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John Osborne on Film: Look Back in Anger

John Osborne on Film: Look Back in Anger

Richard Burton and Mary Ure in Look Back in Anger (1959)

I. The Landmine

In August 1955, George Devine, director of London’s Royal Court Theatre, ventured to meet a promising writer, living on a Thames houseboat. “I had to borrow a dinghy… wade out to it and row myself to my new playwright,” he recalled. Thus began a partnership between Devine, who sought to rescue the English stage from stale commercialism, and the 26 year old tyro, John Osborne. Together, they’d revolutionize modern theater.

Born in London but raised in Stoneleigh, Surrey, Osborne lost his father at age 12, resented his low-born mother and was expelled from school for striking a headmaster. While acting for Anthony Creighton’s repertory company, his mercurial temper and violent language appeared. In 1951 he wed actress Pamela Lane, only to divorce six years later. Osborne soon immortalized their marriage: their cramped apartment, with invasive friends and intruding in-laws, John and Pamela’s pet names and verbal abuse, savagery with an iron.

Osborne disliked acting, especially its cloistered, repertory form. “I’ve had a raw deal from the start,” he snarled: “The bastards just don’t like me.” So he started writing plays. The first, The Devil Inside Me, received little notice; the second, Personal Enemy, irked censors by depicting homosexuality. Another, Epitaph for George Dillon, remained unpublished. He wrote his next play in 17 days, the play which inspired Divine’s visit: Look Back in Anger.

Devine matched Osborne with director Tony Richardson. Son of a Yorkshire chemist, Richardson grew up resenting “that virus of the British – class,” which later drove him to America. Richardson co-founded the Free Cinema movement with directors Lindsay Anderson (This Sporting Life) and Karel Reisz (Saturday Night and Sunday Morning). “No film can be too personal,” they proclaimed. “Size is irrelevant. Perfection is not an aim.” But Richardson made his first splash onstage, with a show he called “the best play written since the war.”

Osborne Young

John Osborne

On May 8th, 1956, Look Back in Anger premiered.

“The First Night audience… seemed transfixed by a tone of voice that was quite alien to them,” Osborne recalled. Viewers trembled as Osborne’s hero, Jimmy Porter, raged against middle-class pretentiousness, English complacency, and his own failures. Unable to change society, Jimmy savaged those nearest him: his long-suffering friend Cliff, actress Helena Charles, and especially his high-born wife Alison, who bears insults, iron-burns and infidelity with improbable impassivity.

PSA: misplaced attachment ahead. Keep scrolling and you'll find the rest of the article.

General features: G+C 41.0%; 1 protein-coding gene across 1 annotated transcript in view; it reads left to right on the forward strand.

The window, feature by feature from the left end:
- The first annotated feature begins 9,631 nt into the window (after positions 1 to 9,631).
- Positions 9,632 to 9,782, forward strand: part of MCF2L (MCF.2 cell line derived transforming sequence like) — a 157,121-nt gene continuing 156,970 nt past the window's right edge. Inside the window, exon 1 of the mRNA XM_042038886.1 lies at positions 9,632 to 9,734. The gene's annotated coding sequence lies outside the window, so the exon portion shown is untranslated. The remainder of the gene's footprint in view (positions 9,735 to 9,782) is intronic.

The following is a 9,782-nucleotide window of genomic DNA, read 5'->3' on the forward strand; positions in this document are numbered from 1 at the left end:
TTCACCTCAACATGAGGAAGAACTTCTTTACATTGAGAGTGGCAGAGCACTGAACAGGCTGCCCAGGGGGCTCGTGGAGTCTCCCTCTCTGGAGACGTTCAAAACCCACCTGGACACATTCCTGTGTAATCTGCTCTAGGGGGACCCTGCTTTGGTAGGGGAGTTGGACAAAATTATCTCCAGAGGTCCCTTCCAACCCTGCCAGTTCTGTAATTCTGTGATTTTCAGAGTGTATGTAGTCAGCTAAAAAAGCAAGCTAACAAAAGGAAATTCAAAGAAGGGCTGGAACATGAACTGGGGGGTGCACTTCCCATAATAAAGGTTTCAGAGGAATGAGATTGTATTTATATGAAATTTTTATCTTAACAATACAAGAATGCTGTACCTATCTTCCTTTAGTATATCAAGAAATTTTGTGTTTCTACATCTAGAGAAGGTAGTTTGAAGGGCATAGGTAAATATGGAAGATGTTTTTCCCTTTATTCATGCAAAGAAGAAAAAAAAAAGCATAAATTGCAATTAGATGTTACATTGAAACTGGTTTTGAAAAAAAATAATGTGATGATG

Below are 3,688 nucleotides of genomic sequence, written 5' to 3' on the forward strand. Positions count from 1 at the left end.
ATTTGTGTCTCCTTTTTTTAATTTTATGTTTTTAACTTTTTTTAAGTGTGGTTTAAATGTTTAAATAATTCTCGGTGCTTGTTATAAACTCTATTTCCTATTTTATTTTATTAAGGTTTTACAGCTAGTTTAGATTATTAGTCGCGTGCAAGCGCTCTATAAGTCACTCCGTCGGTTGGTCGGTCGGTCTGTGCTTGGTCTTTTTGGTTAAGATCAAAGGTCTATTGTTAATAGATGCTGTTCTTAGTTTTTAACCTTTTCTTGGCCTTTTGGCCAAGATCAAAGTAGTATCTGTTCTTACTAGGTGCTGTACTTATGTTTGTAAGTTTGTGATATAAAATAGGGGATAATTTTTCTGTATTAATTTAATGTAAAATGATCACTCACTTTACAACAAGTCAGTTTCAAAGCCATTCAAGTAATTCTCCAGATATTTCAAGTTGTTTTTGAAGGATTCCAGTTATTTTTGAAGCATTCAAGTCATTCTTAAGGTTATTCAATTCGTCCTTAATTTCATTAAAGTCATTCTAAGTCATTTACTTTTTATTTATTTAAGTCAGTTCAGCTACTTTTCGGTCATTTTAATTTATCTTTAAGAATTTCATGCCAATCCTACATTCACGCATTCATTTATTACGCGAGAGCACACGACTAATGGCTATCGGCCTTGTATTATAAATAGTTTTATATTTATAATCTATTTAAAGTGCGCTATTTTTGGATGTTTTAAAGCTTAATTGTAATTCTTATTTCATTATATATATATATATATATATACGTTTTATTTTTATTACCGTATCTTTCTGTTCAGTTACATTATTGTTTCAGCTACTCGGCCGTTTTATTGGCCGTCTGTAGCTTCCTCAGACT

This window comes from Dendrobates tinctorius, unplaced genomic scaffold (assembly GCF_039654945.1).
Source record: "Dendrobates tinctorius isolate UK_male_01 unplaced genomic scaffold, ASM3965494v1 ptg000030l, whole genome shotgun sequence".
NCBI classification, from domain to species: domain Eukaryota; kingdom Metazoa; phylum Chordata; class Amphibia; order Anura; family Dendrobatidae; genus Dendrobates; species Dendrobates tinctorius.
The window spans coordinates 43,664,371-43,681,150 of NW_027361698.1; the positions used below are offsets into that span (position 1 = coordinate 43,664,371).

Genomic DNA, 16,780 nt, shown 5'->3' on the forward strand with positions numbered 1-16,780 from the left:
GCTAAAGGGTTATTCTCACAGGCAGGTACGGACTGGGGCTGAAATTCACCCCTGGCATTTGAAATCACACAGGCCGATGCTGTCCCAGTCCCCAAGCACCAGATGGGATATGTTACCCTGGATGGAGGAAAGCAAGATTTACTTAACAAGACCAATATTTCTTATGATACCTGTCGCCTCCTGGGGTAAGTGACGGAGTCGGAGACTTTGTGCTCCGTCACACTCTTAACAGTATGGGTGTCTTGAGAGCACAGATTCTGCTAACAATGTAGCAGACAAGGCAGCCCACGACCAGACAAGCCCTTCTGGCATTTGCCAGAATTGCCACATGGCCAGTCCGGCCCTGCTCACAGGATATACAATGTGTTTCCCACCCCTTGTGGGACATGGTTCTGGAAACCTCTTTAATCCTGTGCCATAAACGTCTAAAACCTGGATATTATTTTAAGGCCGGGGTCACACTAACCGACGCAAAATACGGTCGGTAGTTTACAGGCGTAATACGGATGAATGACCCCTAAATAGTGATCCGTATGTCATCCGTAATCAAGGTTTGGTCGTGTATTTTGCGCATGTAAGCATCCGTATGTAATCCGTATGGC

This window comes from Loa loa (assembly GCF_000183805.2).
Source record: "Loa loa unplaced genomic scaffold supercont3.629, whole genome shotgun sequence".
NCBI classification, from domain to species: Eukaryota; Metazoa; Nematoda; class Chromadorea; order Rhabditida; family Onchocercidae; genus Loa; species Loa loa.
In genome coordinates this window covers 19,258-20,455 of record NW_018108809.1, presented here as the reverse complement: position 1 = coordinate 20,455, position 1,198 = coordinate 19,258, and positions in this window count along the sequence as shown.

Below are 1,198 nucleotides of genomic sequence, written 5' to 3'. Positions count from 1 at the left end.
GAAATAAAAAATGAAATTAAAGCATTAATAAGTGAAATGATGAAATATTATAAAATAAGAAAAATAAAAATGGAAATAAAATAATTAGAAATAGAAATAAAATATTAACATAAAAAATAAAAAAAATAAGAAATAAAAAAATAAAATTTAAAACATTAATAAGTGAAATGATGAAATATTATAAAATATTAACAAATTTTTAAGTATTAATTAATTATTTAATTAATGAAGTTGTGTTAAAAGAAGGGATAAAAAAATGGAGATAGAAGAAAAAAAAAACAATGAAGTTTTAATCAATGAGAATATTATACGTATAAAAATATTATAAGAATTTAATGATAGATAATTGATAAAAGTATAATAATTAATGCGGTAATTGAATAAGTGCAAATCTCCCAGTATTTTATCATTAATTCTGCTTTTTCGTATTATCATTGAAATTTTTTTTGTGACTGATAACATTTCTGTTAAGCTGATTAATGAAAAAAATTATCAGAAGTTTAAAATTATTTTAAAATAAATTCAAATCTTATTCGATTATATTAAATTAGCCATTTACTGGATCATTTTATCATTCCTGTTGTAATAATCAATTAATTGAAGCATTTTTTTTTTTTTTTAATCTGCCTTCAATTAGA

Britons had never seen a hero like Jimmy. What kind of hero told his wife: “If you could have a child, and it would die… I wonder if you might even become a recognizable human being yourself”? Maybe among America’s more radical playwrights – Eugene O’Neill? Tennessee Williams? – Jimmy would fit. Not in England. (Then again, Americans weren’t less shocked. During Anger‘s Broadway run, a woman rushed onstage and slapped Kenneth Haigh, playing Jimmy.)

Noel Coward stormed out, decrying “this trend of dreariness for dreariness sake.” Laurence Olivier declared Anger “a travesty on England.” The Evening Standard called it “self-pitying snivel.” (“You didn’t expect them to like it, did you?” Richardson consoled Osborne.) But Kenneth Tynan, London’s leading critic, raved: “I doubt if I could love anyone who did not wish to see Look Back in Anger.” More importantly, a generation of young Britons found Jimmy’s raw, unfocused anger expressing their own misgivings.

Anger embodied ’50s Britain’s economic angst, post-imperial disillusionment, and class tensions, the way films like Easy Rider and The Graduate captured ’60s America. Osborne replaced Coward’s wit and Rattigan’s craftsmanship with violent verbiage and pointed commentary. Alan Sillitoe, author of Saturday Night and Sunday Morning, claimed Osborne “didn’t contribute to British theatre, he set off a landmine and blew most of it up.” He inspired writers from Sillitoe, Shelagh Delaney and Harold Pinter, to Americans Edward Albee and Neil LaBute.

The old guard couldn’t understand Anger‘s appeal. Soon after opening night, Devine confronted Terence Rattigan, who’d publicly dismissed Anger as un-commercial. During a heated argument, Devine promised that “it’s going to make the Royal Court possible.”

“Then I know nothing about plays,” Rattigan scoffed.

Devine had enough. “You know everything about plays,” he told the author of Separate Tables. “But you don’t know a f***ing thing about Look Back in Anger!”

Burton TrumpetII. An Angry Film